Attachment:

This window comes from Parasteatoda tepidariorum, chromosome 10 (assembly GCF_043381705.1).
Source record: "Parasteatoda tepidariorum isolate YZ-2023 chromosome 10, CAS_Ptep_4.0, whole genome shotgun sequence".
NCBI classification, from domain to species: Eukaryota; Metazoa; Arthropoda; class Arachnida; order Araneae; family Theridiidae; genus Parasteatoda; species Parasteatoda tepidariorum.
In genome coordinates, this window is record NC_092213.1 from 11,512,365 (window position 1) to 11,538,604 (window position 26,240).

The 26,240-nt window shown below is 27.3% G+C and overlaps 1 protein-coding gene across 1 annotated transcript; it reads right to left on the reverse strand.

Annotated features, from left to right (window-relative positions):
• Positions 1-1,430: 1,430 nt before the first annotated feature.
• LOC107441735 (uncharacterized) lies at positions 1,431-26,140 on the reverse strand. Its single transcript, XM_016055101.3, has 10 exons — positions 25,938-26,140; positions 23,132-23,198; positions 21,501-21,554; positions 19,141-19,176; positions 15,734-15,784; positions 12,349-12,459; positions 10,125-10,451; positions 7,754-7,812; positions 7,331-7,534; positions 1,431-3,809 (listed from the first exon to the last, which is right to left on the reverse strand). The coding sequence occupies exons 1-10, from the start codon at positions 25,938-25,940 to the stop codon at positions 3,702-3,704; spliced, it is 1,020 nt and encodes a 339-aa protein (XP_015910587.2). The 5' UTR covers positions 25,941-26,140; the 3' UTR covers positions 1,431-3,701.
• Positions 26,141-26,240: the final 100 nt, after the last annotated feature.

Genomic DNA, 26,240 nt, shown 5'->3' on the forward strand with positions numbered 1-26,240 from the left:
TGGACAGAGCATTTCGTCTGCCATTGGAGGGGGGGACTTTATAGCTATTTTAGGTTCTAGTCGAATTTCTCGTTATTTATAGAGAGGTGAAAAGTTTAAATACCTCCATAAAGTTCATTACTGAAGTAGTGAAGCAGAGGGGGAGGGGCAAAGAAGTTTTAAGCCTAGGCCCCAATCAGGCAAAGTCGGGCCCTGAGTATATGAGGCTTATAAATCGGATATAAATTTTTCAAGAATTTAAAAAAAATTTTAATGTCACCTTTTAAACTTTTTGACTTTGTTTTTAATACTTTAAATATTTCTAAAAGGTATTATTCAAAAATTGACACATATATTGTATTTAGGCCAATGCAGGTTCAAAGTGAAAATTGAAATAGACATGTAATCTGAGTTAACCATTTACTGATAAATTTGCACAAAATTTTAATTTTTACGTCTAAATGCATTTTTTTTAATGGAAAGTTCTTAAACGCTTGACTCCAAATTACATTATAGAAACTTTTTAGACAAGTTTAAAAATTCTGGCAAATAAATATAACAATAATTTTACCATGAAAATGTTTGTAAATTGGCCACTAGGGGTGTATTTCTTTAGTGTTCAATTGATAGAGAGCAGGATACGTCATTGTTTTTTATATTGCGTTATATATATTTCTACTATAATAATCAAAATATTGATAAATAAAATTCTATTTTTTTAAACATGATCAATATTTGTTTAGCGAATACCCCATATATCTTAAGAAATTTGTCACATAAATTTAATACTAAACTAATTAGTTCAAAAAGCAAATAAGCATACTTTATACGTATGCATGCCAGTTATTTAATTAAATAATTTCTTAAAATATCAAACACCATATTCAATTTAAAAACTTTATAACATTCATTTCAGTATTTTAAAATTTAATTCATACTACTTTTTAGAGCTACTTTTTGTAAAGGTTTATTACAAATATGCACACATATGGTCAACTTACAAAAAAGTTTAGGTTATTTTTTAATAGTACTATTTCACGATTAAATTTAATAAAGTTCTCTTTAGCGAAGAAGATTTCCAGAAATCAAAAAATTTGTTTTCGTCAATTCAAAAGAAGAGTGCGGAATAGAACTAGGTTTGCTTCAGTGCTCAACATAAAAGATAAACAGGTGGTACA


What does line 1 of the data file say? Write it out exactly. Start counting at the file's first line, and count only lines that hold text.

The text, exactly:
This window comes from Parasteatoda tepidariorum, chromosome 10 (assembly GCF_043381705.1).